According to Yale’s Rudd Center for Food Policy & Obesity, mental health professionals treating patients with eating disorders are hardly immune to weight bias.
Previous research teams have tackled the question of how mental health professionals view their obese patients. A 2003 study published in the journal Obesity Research used an Implicit Associations Test, or IAT — a timed association test that aims to uncover unconscious biases — to show that practitioners exhibited significant weight-related biases against their obese patients. The IAT was also used to show that doctors thought obese patients endorsed the implicit stereotypes associated with obesity such as “laziness, stupidity and worthlessness.”
This new study, which can be found in the latest edition of the annual International Journal of Eating Disorders, takes a more specialized look at mental health practitioners’ biases 10 years later, in a world where obesity is more prevalent. Rudd Center Deputy Director and study coauthor Rebecca Puhl emphasized the current importance of studying this issue.
“Given that many individuals who struggle with eating disorders also struggle with weight, and in light of research showing that individuals who experience weight stigma are at risk for developing symptoms of eating disorders, this is an important group of providers to be reaching,” Puhl said in a Thursday email.
Researchers asked 329 mental health practicioners treating eating disorders about their perceptions of their patients and colleagues. Of the study’s participants, 42 percent believed that mental health professionals specializing in eating disorders often have negative weight biases against obese patients. Other results supported this finding — 56 percent of mental health professionals had heard colleagues make negative comments about patients’ obesity, 35 percent reported that their colleagues feel uncomfortable treating their obese patients and 64 percent believe that obese patients do not follow recommended courses of treatment. The professionals themselves also displayed a lack of faith in obese patients — 76 percent said they are not confident that obese patients can maintain weight loss, with 16 percent claiming that they think obese patients have “no willpower.”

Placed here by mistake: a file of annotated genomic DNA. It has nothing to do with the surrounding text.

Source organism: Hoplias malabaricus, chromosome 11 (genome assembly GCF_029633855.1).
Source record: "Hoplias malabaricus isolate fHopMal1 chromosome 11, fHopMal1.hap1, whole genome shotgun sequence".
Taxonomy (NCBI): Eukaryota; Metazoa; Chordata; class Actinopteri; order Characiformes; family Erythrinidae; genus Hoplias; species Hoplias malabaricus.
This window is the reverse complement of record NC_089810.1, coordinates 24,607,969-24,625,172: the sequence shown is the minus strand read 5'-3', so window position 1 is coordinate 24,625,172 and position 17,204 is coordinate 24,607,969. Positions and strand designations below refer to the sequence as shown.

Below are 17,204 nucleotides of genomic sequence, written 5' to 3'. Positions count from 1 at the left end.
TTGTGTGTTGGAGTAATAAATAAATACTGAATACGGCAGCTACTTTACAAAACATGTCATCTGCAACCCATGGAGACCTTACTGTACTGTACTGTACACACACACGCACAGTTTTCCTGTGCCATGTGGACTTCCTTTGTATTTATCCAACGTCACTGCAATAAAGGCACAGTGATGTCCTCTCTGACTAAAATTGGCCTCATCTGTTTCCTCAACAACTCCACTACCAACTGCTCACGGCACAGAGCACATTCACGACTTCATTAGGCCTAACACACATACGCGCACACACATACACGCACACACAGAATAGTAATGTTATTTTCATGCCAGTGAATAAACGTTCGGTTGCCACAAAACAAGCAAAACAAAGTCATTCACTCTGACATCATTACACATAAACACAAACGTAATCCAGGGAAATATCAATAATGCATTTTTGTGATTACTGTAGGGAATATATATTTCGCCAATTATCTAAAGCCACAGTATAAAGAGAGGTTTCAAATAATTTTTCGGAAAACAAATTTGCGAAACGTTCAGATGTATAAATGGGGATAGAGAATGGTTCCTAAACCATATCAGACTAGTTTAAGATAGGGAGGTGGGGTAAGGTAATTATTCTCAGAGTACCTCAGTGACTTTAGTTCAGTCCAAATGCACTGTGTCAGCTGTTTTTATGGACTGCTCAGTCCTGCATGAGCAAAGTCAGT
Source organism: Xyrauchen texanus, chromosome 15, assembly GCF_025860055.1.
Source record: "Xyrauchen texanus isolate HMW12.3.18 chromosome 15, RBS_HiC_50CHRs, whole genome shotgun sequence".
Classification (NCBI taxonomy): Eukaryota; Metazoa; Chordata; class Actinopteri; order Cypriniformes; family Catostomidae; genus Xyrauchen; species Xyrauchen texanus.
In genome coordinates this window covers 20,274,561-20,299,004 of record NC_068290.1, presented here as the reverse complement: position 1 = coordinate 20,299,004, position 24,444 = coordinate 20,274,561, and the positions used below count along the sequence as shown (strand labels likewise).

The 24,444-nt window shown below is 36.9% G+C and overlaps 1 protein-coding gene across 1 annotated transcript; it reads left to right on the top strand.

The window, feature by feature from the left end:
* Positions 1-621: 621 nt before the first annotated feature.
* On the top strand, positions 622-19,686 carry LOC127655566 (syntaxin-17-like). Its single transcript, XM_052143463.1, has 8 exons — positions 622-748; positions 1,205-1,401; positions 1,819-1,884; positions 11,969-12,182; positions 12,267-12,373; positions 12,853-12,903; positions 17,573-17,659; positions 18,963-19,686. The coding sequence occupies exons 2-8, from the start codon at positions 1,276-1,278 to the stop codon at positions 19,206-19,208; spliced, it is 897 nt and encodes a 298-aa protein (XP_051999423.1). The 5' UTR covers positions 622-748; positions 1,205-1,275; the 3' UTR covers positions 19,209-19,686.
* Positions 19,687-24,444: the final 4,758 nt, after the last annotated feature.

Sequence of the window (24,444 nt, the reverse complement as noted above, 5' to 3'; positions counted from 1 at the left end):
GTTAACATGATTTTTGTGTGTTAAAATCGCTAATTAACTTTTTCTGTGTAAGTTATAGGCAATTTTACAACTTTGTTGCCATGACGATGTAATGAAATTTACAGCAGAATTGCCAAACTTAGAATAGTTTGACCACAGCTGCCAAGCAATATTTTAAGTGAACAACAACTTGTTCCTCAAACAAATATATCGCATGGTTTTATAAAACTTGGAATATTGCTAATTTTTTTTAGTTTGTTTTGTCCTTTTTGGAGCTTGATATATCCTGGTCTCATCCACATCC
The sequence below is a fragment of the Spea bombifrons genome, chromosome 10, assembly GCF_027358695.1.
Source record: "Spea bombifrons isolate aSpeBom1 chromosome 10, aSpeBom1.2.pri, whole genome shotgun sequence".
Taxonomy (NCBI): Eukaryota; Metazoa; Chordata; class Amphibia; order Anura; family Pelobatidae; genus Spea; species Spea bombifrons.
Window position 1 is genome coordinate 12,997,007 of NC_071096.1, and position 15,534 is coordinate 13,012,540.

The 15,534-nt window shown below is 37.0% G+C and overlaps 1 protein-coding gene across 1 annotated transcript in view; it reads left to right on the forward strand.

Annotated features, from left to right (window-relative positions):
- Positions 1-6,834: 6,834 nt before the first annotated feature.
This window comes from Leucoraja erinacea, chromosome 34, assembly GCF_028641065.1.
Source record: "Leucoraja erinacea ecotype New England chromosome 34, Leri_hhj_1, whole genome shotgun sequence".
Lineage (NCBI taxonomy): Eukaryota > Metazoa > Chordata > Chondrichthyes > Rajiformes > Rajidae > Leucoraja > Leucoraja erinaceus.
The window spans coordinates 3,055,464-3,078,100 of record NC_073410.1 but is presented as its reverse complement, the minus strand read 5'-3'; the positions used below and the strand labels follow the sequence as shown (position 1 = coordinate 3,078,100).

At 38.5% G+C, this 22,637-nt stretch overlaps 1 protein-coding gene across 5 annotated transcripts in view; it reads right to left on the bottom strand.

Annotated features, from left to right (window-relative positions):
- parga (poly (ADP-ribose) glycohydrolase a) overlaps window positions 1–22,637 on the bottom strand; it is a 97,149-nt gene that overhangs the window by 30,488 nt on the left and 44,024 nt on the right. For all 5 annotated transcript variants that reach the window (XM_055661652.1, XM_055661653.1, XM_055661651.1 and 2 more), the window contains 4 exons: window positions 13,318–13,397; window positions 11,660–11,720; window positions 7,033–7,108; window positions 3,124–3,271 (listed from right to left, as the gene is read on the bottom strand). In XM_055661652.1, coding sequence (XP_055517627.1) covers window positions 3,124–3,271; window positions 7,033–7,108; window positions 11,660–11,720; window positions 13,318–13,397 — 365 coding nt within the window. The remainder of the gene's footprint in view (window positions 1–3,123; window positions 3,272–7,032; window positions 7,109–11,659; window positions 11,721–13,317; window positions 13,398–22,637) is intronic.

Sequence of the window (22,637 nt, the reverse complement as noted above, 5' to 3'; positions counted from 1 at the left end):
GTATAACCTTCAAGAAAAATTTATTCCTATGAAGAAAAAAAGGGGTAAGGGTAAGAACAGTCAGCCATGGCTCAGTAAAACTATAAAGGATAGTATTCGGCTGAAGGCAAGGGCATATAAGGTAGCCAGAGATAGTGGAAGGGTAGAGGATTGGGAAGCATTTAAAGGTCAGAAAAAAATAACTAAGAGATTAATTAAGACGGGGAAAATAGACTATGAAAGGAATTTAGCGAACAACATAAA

Even though 88 percent of professionals in the study reported that they feel “confident and professionally prepared” to treat obese patients, these results suggest a need for changes to the field.
“Our hope is that these findings will help increase attention to the issue of weight bias and serve as the starting point for discussions on how to implement efforts to reduce stigma as part of training and clinical practice,” Puhl said.
The research team has also laid out some more specific plans for how to fix the problem. According to the study, such measures are needed to ensure patients seek help and do not feel stigmatized by health professionals.
“A first step is for clinicians to identify their personal attitudes or assumptions about weight, as well as the language that they use when talking about weight, that might unintentionally interfere with their ability to effectively treat patients of diverse body sizes,” Puhl said. She added that she believes educational interventions highlighting obesity causes and challenging weight stereotypes could prove effective in reducing weight bias.
Lewis Landsberg, Director of Northwestern University’s Comprehensive Center on Obesity, said he was “not at all surprised” by the study’s conclusions.
“The obese are always stigmatized as having no self-discipline, no willpower, even when there are important biological differences between lean and obese people,” he said. “There is a whole trend in the field of obesity in getting away from thinking about obesity as a character flaw.”
In addition to Puhl, the study was coauthored by associate professor of psychology Janet Latner of University of Hawaii, former Rudd Center research associate Kelly King and Rudd Center statistical consultant Joerg Luedicke.